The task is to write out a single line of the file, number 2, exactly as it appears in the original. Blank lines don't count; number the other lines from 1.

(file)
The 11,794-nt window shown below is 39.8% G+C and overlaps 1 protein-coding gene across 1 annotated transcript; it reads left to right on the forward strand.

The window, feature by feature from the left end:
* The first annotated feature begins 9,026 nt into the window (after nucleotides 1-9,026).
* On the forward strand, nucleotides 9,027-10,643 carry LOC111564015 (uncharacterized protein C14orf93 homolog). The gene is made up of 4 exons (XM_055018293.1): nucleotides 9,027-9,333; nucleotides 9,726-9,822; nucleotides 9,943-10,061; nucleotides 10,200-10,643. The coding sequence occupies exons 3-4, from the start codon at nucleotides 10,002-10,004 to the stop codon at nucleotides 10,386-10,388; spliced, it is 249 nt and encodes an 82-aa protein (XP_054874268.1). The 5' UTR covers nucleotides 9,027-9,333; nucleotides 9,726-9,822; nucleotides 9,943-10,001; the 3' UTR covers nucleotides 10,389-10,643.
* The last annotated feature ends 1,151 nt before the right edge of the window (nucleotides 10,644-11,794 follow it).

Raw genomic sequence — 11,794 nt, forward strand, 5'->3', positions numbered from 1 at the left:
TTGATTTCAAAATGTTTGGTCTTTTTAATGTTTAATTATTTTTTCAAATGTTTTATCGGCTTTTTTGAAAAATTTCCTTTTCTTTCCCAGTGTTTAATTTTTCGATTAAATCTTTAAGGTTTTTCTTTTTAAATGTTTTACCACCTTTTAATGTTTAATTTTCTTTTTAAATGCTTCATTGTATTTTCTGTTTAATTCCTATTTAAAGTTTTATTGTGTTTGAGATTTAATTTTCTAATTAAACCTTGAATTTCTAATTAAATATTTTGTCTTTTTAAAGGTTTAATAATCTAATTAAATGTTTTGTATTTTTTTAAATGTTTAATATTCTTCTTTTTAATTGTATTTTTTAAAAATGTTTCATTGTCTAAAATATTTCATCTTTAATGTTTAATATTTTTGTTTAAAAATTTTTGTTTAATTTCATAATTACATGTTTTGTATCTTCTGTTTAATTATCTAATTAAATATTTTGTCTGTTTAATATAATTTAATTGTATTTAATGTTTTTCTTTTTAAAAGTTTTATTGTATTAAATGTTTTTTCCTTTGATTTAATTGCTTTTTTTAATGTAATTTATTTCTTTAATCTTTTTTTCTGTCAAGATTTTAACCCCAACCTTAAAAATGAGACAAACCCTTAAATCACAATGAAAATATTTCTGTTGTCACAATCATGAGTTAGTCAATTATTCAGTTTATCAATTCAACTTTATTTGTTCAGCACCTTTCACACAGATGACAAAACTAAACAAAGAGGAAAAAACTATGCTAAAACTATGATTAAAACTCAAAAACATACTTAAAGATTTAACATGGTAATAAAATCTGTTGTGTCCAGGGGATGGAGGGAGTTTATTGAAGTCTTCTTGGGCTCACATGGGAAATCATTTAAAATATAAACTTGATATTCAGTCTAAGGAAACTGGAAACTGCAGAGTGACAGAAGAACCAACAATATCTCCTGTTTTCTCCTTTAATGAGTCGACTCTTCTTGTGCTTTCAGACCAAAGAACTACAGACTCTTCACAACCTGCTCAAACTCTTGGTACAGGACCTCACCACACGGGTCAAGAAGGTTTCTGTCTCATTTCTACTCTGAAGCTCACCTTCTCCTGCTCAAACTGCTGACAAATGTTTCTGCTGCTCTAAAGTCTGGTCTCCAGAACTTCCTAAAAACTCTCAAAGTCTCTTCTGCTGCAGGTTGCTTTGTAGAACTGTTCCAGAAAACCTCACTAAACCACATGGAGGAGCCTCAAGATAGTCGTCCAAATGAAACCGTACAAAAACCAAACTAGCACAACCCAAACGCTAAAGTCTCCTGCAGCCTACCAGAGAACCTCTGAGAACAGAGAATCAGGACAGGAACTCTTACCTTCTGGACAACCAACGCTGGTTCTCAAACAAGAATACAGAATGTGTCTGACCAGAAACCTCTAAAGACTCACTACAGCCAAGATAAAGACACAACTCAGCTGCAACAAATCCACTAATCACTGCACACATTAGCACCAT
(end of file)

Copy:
The window, feature by feature from the left end: